Five Canadian nationals have been charged with operating a massive Ponzi scheme through a now-bankrupt short-term lender and financier. Founder David Burns Holden, 52, his wife Rosa Holden, 57, and executives Anthony Consentino, Andrew Gaudet, and Edmond Chin Ho were charged with money laundering, fraud, and an offense of criminal organization. David and Rosa Holden also face three bankruptcy and insolvency act charges. Each are scheduled to appear in court on March 2, 2015.
Holden founded and operated Seaquest Corp. and Seaquest Capital Corp. (collectively, "Seaquest"), which told prospective investors that they could realize lucrative returns of up to 36% annually through profitable short-term secured loans carrying high rates of interest to borrowers that could not qualify for traditional bank financing. Operating under a slogan "Managing to Outperform," the companies touted Holden's experience in the financial industry, including studies at the prestigious Richard Ivey School of Business. In total, hundreds invested at least $92 million with Seaquest.
However, Seaquest declared an intent to file bankruptcy in late 2011, indicating that its liabilities outstripped its assets by at least $50 million. After efforts failed to secure a viable restructuring plan, the company was declared bankrupt in late 2011. At that time, the Canadian government began investigating the circumstances behind Seaquest's demise. It was discovered that Holden had previously served time in prison not once, but twice, for fraud-related offenses, including a six-year stint in 2000 for investment fraud.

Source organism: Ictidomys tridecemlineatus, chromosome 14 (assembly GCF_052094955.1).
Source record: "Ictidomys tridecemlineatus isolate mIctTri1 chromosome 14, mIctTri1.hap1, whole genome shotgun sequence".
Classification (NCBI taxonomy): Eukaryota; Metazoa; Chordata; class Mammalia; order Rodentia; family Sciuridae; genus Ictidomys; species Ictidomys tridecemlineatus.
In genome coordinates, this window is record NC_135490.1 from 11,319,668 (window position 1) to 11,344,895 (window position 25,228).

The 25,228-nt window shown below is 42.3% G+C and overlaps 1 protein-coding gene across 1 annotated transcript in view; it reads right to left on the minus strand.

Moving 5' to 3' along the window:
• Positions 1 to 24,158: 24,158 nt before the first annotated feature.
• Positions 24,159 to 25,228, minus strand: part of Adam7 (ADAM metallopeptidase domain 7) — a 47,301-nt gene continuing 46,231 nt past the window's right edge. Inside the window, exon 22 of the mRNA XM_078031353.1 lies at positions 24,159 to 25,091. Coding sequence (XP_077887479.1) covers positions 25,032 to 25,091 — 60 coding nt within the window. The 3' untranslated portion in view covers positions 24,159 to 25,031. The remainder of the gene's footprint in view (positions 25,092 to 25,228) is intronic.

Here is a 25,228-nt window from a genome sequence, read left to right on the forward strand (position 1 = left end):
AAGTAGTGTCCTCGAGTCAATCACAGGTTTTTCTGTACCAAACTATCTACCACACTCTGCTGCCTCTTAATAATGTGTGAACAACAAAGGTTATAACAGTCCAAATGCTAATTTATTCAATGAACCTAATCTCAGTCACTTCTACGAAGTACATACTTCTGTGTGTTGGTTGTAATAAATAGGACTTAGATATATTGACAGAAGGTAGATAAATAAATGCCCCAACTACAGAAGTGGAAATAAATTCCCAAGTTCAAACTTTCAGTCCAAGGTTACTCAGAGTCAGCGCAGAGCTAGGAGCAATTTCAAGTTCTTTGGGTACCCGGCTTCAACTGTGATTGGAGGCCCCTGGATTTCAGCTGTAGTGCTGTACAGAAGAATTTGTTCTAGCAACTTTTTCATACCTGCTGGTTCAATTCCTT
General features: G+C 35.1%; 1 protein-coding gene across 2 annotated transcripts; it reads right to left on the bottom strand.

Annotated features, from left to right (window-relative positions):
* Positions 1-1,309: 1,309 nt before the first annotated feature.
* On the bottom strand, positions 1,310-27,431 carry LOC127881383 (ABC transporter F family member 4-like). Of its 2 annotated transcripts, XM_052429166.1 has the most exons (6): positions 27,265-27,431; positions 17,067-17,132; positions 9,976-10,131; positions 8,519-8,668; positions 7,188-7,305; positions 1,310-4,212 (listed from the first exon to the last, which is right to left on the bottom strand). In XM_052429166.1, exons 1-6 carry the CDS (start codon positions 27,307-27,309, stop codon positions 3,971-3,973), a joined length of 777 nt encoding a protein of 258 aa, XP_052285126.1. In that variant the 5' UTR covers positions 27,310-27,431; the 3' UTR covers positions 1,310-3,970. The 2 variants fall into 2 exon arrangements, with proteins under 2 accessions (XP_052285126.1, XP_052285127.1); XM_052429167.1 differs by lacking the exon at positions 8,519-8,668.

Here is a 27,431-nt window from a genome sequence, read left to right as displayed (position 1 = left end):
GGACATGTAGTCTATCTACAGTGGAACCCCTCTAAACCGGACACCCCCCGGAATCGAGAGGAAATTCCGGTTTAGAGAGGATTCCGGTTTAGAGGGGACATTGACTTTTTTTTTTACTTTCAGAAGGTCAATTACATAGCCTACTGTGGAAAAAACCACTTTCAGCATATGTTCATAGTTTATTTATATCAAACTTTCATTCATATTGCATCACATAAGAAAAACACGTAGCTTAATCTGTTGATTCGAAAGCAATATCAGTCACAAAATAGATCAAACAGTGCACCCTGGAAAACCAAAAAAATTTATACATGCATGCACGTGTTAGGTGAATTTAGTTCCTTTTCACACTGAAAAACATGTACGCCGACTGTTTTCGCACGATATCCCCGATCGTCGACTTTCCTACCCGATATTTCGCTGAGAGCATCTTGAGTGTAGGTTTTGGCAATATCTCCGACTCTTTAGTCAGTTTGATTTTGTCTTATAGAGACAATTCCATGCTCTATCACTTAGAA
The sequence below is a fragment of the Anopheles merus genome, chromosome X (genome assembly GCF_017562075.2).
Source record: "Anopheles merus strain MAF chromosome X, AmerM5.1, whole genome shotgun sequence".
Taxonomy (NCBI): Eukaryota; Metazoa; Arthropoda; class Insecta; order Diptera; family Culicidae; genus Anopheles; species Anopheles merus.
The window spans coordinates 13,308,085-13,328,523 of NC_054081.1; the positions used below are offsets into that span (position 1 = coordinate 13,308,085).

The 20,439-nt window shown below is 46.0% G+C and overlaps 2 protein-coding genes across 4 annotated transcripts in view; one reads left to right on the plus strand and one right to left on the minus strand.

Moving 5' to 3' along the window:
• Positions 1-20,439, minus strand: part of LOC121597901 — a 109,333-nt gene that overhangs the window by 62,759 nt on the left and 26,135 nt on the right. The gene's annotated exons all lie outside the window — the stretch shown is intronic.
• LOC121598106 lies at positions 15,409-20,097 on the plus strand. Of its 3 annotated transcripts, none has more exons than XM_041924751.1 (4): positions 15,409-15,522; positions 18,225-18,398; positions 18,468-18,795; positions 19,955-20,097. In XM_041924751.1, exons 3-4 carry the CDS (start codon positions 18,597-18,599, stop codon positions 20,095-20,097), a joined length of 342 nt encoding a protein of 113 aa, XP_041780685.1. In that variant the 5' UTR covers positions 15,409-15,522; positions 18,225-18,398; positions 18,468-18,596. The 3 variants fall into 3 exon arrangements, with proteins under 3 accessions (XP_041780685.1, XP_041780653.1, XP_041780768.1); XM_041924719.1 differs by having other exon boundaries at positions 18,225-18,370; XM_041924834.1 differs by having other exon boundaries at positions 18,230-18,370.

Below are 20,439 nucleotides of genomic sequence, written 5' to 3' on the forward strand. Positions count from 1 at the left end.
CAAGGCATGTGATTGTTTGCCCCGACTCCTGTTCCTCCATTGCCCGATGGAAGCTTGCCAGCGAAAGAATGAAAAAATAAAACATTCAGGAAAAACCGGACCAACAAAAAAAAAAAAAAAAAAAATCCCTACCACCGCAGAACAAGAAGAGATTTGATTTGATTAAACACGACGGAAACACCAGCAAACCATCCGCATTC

A chief restructuring officer appointed over Seaquest issued a dim view of the company in November 2011:
The investment portfolio is comprised of a large number of highly speculative and illiquid loans and shareholdings, the majority of which consist of loans and advances to non‐arm’s length companies, indirect subsidiaries and affiliated companies. Most of the loans are unsecured. The few secured loans are to companies that are themselves underperforming, inactive or insolvent. None of the portfolio investments is being serviced at the present time. In summary, there is little or no prospect for meaningful recovery in the short term, or over the long term of the investment portfolio, without additional funding.
Additionally, it was observed that "Seaquest appears to have incurred substantial operating losses that have been funded, at least in part, by portfolio investors." Ultimately, it was determined that Seaquest owed dozens of creditors more than $75 million.
A three-year investigation by the Royal Canadian Mounted Police culminated in the charges that Seaquest was operating a massive Ponzi scheme that ultimately collapsed over mounting liabilities.
The chief restructuring officer's November 2011 summary of Seaquest is below: